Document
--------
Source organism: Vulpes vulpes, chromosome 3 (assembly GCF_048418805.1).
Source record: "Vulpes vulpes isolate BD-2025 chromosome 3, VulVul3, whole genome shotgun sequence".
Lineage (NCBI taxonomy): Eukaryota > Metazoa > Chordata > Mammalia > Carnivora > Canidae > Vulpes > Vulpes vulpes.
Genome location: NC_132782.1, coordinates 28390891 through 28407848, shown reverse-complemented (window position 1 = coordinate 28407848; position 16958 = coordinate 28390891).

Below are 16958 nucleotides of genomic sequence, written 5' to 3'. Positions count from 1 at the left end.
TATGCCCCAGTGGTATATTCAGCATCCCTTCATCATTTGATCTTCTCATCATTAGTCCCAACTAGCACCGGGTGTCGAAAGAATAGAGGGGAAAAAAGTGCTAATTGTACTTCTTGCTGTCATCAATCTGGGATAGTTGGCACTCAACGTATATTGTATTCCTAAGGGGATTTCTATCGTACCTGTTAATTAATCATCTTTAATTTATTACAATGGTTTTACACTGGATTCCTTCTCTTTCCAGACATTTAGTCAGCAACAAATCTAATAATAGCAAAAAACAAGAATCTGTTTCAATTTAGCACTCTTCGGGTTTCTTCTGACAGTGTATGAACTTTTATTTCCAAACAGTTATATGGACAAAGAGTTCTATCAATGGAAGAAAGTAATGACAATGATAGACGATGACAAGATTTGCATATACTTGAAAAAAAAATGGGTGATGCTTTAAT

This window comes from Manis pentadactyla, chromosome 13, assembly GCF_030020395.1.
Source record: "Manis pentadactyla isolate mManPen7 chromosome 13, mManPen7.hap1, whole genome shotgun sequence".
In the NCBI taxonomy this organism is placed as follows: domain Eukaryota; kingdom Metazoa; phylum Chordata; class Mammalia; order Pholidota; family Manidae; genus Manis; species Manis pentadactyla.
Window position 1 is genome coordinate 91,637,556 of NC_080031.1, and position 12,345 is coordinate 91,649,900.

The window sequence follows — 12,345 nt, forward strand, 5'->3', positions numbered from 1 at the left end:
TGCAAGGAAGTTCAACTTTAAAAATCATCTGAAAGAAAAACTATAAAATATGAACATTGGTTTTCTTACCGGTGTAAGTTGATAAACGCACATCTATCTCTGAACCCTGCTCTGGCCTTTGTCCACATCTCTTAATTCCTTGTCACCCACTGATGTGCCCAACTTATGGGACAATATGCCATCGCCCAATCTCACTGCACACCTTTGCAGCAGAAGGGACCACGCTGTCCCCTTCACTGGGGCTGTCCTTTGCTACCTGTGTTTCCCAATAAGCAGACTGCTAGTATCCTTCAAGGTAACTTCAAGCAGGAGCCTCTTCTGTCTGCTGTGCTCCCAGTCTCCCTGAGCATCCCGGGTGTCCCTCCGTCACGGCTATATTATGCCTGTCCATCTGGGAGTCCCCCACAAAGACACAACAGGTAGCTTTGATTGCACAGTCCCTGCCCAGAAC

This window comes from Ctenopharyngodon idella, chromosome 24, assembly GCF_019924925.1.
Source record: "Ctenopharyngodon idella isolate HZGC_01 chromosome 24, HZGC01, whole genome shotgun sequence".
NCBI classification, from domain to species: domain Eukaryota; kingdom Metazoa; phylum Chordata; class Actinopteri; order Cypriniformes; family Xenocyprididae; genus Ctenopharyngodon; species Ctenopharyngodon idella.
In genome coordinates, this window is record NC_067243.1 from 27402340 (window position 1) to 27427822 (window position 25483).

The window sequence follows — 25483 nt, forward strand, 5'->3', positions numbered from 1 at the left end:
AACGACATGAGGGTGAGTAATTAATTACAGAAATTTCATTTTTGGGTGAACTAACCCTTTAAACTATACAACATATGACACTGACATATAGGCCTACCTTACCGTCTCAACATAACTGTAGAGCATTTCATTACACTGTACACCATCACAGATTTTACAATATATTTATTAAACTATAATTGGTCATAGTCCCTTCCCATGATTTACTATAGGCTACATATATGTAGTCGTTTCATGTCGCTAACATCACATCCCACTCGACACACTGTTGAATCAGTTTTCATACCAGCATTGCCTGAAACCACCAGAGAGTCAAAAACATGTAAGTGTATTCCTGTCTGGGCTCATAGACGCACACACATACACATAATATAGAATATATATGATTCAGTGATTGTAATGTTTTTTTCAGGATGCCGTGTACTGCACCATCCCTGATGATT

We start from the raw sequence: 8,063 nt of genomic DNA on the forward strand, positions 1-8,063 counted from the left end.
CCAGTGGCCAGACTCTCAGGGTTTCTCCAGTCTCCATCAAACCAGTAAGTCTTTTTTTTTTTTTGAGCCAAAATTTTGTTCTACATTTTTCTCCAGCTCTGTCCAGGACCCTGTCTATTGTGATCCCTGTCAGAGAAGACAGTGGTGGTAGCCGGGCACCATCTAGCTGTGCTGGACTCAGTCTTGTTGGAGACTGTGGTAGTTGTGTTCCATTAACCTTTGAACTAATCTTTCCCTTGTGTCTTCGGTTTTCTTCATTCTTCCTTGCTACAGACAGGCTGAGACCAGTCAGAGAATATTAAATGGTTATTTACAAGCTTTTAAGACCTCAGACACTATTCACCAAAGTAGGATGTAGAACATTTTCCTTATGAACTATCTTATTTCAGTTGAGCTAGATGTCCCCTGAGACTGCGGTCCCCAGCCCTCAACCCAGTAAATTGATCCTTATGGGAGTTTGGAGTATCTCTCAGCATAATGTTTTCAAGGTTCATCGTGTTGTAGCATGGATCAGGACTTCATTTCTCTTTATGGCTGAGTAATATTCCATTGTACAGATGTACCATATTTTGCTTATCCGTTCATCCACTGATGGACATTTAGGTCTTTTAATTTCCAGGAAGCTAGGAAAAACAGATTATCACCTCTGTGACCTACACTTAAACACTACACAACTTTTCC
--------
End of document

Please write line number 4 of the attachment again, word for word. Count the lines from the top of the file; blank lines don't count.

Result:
Genome location: NC_132782.1, coordinates 28390891 through 28407848, shown reverse-complemented (window position 1 = coordinate 28407848; position 16958 = coordinate 28390891).